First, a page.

Charlie Eden (1855) Outfielder for the 1884-85 Pittsburgh Alleghenys. Eden played for the Pirates franchise before they moved from the American Association to the National League. When he joined Pittsburgh in 1884, he had already played National League ball for the Chicago White Stockings in 1877 and the Cleveland Blues two years later. In 1879, Eden led the National League with 31 doubles and 41 extra base hits. The Alleghenys picked him up mid-1884 from Grand Rapids of the Northwestern League, where he had spent the last year and a half. For Pittsburgh in 1884, the lefty hitting Eden batted .270 in 32 games, 31 as the center fielder and the other came as a starting pitcher when he was forced into action. In 1885, he took over full-time in left field and hit .254 in 98 games, with 38 RBIs and 57 runs scored. Eden was again used as an emergency pitcher, starting once and pitching in relief three times. He has no known playing record in the pros after the 1885 season. Eden’s only home run with Pittsburgh came in 1884 off Pete Meegan, who was the Alleghenys’ starting pitcher in 1885.
Finally, born on this date in 1984 was lefty relief pitcher Justin Thomas who played for the Pirates in 2010. He was a fourth round draft pick of the Seattle Mariners in the 2005 amateur draft. He began his pro career as a starter, switching to the bullpen permanently in 2009 while in AAA. He made his major league debut in 2008 for the Mariners, pitching eight times in relief as a September call-up. He had a 6.75 ERA in four innings with nine hits and two walks allowed in his brief time with Seattle. On October 29, 2009 he was selected off waivers by the Pirates. During the 2010 season he had a few different stints with the Pirates, making a total of 12 appearances in which he compiled a 6.23 ERA in 13 innings. In AAA that season he was 5-0, 2.48 in 40 appearances. He spent all of 2011 in AAA, pitching 63 games with an 8-2, 3.89 record in 69.1 innings. In late November he signed with the Boston Red Sox and pitched a total of 11 games with Boston and the New York Yankees. Thomas spent the 2013 season as a starter at AAA for the Oakland A’s.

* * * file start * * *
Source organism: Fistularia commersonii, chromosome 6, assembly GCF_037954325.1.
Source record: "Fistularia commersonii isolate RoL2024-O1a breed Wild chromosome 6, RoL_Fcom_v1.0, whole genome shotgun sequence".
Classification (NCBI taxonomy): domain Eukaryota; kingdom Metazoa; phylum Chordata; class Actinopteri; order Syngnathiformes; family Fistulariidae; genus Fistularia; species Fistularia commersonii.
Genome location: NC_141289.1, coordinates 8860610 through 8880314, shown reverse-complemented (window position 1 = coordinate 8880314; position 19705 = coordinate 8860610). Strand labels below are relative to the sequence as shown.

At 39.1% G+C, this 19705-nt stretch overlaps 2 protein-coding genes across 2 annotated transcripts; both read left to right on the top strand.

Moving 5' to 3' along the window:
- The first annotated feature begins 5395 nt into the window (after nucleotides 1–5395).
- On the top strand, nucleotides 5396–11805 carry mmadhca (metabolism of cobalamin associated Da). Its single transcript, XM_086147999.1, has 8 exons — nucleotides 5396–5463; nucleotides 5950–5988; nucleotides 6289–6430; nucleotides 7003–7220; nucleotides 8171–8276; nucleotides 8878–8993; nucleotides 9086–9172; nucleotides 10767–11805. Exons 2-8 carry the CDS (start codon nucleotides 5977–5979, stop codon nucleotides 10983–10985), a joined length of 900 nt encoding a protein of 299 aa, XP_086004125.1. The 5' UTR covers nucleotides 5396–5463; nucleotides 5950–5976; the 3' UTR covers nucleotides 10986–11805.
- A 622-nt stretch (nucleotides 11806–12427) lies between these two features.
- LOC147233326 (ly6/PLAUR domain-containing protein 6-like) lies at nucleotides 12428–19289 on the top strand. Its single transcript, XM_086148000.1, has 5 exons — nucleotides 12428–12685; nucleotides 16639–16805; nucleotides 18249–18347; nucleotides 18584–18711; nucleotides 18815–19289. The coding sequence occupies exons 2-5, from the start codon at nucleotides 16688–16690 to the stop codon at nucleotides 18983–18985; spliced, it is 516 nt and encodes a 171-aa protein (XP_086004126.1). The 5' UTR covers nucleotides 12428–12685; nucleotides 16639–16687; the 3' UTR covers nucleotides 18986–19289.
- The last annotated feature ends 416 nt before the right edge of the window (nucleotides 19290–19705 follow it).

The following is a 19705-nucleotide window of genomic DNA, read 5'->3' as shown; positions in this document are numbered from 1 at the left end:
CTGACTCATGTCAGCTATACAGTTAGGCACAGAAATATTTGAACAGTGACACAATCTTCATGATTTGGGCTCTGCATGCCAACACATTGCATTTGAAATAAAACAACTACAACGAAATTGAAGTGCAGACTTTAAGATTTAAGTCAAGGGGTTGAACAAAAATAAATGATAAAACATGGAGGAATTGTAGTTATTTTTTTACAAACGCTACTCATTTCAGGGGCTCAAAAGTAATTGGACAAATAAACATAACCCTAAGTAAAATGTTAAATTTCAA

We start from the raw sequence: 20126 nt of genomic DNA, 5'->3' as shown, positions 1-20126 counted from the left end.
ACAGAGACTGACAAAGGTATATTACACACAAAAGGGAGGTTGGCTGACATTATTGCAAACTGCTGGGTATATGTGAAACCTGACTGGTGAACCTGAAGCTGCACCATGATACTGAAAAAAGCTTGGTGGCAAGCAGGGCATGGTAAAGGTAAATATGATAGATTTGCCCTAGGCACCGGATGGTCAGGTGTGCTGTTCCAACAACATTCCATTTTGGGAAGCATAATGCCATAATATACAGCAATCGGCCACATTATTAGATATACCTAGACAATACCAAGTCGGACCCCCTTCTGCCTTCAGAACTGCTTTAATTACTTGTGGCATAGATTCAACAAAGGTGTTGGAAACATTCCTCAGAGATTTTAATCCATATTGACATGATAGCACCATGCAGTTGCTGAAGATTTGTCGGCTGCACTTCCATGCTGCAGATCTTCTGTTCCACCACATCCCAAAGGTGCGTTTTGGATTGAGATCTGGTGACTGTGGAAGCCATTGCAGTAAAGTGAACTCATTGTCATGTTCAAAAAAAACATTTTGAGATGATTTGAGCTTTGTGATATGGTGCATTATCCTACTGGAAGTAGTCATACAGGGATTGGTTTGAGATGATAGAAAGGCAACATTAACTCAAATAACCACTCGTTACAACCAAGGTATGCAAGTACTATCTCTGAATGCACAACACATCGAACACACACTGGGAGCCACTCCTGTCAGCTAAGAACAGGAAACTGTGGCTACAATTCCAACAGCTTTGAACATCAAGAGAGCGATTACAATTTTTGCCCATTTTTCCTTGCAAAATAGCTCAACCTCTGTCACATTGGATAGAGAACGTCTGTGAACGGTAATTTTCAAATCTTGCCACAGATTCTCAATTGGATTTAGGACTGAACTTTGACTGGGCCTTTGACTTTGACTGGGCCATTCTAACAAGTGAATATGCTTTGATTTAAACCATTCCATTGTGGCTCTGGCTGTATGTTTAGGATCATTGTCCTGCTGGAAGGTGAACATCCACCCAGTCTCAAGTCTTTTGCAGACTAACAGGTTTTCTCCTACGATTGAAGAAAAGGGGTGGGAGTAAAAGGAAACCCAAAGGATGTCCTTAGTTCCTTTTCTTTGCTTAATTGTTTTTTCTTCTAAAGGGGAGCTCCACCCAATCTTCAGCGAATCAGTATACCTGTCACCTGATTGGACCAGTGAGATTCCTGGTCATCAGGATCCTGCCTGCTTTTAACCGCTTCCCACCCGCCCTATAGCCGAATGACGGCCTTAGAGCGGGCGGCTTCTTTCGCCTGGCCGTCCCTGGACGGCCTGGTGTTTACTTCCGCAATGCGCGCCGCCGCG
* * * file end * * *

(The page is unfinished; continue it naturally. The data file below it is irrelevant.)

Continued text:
Starting pitcher Wandy Rodriguez (1979), played for the Pirates from 2012 to 2014. He went 11-10, 4.16 in 30 starts and one relief appearance for the Pirates. Rodriguez pitched eight years for the Houston Astros and had an 80-84, 4.06 record in 218 starts and nine relief appearances. He signed as a free agent with the Atlanta Braves for the 2015 season.
John started working at Pirates Prospects in 2009, but his connection to the Pittsburgh Pirates started exactly 100 years earlier when Dots Miller debuted for the 1909 World Series champions. John was born in Kearny, NJ, two blocks from the house where Dots Miller grew up. From that hometown hero connection came a love of Pirates history, as well as the sport of baseball.
When he didn't make it as a lefty pitcher with an 80+ MPH fastball and a slider that needed work, John turned to covering the game, eventually focusing in on the prospects side, where his interest was pushed by the big league team being below .500 for so long. John has covered the minors in some form since the 2002 season, and leads the draft and international coverage on Pirates Prospects. He writes daily on Pittsburgh Baseball History, when he's not covering the entire system daily throughout the entire year on Pirates Prospects.